The U.N. Security Council sanctions committee has called for a freeze of assets of three North Korean companies it says are involved in the arms trade, as well as updating a lengthy list of items that North Korea will now be prohibited from either importing or exporting. The action comes three weeks after Pyongyang conducted a rocket launch that violated existing U.N. resolutions forbidding it to.
After a week of deliberations and under a Security Council-imposed deadline for Friday, the sanctions committee designated the Korean Mining Development Trading Corporation and Korea Ryonbong General Corporation, as well as Tanchon Commercial Bank as subject to an asset freeze.
The move comes under Security Council Resolution 1718, which allows for the freeze of funds owned or controlled either directly or indirectly by the designated entity.
Sanctions Committee Chairman, Turkish Ambassador Baki Ilkin, said the committee also agreed to update a long list of items North Korea will now be forbidden to import or export. "For the purpose of implementing resolution 1718 the committee has agreed to update a lengthy list of items, materials, equipment, goods and technology whose import to and export from the DPRK are prohibited. This update includes some of the latest technologies relevant to ballistic missile programs," he said.
Diplomats close to the talks said those items are basically the same ones that are included in the Missile Technology Control Regime (MTCR) and include certain rocket systems, missile-related components and related technology.
On April 5, North Korea launched a rocket that flew over Japan before landing in the Pacific Ocean. Several countries, including the United States, believed that launch was cover for a ballistic missile test. Pyongyang said it launched a communications satellite that is playing patriotic songs in outer space.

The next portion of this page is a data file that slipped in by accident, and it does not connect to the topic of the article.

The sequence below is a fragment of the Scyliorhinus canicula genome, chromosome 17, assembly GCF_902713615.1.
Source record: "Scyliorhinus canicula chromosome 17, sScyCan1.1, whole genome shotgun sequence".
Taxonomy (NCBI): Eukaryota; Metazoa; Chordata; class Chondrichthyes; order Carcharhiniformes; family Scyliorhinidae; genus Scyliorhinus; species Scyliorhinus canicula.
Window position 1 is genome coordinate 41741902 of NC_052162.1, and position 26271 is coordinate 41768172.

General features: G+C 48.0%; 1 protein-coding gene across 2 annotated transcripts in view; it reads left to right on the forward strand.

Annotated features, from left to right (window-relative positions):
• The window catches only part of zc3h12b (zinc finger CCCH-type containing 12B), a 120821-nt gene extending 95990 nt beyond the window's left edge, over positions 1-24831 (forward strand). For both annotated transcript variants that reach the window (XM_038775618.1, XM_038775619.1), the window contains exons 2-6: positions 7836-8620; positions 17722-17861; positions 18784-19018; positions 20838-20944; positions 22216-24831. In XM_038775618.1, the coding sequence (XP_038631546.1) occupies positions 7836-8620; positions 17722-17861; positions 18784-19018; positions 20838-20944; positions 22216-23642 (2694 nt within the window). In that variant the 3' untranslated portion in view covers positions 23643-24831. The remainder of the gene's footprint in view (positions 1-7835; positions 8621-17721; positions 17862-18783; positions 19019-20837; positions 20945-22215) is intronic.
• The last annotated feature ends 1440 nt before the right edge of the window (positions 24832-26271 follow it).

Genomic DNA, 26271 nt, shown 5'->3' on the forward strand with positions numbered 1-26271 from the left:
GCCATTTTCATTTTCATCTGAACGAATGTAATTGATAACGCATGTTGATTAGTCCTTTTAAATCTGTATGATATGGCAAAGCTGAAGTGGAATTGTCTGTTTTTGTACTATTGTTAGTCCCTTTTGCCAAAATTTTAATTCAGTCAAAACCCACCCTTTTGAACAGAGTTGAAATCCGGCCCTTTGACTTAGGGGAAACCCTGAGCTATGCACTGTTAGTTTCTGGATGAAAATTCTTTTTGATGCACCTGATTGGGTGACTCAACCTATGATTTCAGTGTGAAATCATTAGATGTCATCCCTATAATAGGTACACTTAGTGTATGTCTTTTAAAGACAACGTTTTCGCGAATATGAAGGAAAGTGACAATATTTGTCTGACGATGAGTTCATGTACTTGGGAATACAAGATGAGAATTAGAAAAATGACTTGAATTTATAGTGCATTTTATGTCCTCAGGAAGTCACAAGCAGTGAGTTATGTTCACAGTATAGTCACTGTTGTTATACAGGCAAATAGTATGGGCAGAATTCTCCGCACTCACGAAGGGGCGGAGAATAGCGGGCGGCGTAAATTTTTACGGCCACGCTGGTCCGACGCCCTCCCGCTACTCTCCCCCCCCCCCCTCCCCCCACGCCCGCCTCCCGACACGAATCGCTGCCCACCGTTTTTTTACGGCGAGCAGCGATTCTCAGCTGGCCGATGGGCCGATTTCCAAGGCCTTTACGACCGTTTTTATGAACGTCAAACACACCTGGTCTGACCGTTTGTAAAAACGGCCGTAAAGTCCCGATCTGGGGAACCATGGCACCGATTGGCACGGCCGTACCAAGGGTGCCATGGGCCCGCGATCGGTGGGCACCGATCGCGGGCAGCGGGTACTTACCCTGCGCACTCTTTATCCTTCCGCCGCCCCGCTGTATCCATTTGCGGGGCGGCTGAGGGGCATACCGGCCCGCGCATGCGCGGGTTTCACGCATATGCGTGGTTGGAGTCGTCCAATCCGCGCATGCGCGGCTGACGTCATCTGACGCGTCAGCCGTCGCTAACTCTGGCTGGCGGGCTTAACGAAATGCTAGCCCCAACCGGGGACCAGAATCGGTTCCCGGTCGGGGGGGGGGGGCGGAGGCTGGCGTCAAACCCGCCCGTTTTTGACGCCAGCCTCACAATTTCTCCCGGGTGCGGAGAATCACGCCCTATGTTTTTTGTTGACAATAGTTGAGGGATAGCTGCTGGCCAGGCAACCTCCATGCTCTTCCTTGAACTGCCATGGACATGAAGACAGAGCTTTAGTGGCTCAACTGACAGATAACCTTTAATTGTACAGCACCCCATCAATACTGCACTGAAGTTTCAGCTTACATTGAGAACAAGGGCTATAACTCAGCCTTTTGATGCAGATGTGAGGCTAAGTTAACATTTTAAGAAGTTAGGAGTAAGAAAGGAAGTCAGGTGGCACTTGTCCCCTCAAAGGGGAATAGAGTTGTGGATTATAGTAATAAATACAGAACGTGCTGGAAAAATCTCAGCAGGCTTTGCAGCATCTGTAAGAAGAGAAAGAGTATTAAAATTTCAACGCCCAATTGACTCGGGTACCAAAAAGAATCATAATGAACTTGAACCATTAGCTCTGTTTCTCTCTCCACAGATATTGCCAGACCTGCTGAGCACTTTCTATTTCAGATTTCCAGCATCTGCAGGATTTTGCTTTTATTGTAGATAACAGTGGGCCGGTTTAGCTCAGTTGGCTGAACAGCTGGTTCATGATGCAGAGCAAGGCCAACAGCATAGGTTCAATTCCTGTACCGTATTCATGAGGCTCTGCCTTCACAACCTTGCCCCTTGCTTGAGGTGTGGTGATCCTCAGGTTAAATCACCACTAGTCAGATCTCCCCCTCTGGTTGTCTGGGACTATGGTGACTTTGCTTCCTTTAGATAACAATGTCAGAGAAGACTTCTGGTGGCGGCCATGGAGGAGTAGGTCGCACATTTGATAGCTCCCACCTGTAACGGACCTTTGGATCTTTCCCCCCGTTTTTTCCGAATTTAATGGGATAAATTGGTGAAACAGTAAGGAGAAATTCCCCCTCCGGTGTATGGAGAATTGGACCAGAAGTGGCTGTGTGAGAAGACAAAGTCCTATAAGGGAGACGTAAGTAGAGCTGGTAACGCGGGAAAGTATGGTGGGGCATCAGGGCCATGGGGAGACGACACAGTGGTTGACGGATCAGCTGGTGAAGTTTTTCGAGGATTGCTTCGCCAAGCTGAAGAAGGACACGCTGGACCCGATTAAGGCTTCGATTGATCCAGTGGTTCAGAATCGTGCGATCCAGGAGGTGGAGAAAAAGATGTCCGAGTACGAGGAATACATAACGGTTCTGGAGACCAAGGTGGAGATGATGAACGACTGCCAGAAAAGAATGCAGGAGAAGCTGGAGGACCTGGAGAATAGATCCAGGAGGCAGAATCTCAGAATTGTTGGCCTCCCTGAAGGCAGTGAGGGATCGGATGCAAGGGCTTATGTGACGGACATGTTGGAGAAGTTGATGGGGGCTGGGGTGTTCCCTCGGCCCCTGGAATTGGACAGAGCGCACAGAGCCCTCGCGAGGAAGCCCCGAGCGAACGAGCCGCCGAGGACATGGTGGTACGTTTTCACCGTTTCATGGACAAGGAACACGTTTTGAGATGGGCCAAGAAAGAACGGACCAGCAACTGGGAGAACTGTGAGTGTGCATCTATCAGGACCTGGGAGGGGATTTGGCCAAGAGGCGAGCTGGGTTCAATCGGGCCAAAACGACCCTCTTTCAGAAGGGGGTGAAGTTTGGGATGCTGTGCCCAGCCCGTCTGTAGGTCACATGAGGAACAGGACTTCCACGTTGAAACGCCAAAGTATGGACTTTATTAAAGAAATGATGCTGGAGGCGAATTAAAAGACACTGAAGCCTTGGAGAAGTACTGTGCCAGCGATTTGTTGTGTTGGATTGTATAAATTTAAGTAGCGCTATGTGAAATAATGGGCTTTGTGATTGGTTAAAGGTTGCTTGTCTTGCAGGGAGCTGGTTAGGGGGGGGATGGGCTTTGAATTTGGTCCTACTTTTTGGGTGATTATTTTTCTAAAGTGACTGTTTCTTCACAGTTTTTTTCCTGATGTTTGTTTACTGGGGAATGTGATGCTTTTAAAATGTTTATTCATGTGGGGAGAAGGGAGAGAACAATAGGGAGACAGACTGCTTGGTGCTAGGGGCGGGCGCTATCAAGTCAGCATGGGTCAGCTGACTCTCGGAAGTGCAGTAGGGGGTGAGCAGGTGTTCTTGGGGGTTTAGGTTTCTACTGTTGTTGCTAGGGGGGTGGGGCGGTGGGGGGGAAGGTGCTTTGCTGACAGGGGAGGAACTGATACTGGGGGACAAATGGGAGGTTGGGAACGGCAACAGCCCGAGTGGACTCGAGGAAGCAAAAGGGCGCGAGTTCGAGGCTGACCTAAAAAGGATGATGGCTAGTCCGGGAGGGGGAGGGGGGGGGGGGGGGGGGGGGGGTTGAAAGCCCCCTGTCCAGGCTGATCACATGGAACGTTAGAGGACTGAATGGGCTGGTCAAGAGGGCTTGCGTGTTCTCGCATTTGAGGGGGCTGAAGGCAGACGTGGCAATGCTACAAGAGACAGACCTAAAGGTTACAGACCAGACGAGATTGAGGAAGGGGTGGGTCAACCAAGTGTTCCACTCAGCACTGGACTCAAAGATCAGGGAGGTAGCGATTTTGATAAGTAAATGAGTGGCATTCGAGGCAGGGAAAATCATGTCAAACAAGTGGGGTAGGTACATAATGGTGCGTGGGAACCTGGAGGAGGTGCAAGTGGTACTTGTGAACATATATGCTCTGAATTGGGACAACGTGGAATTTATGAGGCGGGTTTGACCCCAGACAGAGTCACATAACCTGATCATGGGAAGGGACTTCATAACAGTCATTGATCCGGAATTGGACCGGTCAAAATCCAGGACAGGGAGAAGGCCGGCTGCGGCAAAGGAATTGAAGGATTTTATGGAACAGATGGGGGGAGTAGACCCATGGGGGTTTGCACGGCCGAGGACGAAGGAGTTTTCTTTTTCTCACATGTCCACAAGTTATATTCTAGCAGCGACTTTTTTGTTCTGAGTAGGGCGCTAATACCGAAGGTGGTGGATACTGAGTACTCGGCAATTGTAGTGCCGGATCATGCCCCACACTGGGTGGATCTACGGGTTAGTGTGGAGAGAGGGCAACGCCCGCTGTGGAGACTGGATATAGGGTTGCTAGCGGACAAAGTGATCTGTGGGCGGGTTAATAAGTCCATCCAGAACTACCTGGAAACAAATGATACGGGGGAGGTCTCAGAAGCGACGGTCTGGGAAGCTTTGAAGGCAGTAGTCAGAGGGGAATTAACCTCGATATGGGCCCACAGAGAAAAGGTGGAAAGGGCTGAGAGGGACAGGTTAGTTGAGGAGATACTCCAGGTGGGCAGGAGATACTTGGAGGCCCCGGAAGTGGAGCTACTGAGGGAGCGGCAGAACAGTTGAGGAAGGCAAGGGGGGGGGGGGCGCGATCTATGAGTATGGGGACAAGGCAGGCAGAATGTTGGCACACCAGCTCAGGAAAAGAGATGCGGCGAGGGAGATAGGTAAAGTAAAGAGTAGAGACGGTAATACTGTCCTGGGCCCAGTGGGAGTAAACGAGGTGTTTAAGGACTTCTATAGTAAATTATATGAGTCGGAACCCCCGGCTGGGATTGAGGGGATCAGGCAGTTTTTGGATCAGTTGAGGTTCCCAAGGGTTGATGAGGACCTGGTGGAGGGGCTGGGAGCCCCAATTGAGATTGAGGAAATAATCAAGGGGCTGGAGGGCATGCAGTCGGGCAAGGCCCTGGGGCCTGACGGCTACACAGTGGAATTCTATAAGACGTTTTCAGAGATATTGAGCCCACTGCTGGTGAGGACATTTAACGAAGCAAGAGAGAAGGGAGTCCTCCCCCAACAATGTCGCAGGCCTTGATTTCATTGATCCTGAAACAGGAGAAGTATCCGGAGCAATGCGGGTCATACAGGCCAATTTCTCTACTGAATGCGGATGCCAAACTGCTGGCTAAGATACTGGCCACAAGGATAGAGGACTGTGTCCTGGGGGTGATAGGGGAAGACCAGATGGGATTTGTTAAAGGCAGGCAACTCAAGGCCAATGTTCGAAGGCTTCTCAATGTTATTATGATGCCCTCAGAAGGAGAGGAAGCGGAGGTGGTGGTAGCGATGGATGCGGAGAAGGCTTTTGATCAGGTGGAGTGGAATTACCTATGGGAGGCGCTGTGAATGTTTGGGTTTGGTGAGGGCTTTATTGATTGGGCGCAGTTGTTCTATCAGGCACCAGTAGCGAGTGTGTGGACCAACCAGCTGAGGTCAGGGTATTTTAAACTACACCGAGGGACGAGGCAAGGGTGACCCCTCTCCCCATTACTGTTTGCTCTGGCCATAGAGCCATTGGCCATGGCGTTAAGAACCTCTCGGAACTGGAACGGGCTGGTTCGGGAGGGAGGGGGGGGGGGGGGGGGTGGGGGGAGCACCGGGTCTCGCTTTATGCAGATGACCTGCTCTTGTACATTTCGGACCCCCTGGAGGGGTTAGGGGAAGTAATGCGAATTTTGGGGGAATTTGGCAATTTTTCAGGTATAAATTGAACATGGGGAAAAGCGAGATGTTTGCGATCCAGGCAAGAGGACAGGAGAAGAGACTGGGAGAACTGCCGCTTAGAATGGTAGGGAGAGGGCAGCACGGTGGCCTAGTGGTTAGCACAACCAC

Japan has been at the forefront pushing for a strong Security Council reaction to the launch. Ambassador Yukio Takasu said his government is very pleased that the council made what he called an 'extraordinary' effort. "I hope that this unity of the council could send, I hope, a good signal to rest of world, because a decision by the sanction committee is binding upon member states," he said.
North Korea's deputy U.N. envoy Pak Tok Hun, who was outside the meeting room, told reporters that the peaceful use of space is every country's inalienable right, and the sanctions against his country are a "wanton violation of the U.N. Charter."
"That's why we totally reject and do not recognize any sort of decision which has been made or will be made in the Security Council."
All 192-member states of the United Nations are obligated to enforce the sanctions committee's designations of goods and entities. Whether they will or not remains to be seen.